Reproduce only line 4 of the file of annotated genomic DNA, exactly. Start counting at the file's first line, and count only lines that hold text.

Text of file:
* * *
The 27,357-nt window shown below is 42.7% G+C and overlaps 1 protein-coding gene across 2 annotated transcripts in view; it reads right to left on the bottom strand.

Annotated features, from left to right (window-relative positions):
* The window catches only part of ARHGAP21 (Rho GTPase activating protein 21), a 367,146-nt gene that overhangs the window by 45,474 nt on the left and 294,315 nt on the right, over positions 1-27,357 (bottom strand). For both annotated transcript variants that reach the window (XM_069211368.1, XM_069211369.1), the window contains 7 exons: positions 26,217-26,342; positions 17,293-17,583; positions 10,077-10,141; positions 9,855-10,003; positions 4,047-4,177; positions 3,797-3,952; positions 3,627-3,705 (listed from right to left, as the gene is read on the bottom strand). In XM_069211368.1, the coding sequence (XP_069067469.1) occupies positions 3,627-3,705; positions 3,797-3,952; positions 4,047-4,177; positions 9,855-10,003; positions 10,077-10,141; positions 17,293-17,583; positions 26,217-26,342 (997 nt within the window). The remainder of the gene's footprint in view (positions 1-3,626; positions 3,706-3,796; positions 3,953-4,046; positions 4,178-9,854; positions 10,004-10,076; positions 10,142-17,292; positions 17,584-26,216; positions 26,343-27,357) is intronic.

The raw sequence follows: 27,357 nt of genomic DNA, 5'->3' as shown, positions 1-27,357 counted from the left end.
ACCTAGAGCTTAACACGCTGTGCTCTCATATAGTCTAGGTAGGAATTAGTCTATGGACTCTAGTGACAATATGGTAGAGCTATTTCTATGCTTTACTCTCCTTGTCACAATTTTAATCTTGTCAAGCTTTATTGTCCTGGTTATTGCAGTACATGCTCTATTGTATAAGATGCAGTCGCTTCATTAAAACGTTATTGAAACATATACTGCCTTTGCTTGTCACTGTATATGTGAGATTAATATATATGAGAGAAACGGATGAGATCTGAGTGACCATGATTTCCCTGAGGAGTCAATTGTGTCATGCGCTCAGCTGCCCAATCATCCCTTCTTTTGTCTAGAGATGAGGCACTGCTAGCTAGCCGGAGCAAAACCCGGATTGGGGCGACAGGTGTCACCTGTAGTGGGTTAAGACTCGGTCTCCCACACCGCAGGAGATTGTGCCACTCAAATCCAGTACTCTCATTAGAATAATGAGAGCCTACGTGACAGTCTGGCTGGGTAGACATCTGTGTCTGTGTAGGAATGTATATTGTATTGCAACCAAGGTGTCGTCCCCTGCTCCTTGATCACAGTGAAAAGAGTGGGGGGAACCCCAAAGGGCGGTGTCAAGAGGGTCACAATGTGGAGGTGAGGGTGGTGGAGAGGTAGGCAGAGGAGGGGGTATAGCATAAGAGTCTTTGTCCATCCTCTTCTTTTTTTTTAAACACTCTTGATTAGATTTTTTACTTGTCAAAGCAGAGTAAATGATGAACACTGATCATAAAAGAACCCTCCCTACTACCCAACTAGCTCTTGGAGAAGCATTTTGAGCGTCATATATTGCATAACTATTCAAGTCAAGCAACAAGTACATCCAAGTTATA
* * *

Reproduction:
The raw sequence follows: 27,357 nt of genomic DNA, 5'->3' as shown, positions 1-27,357 counted from the left end.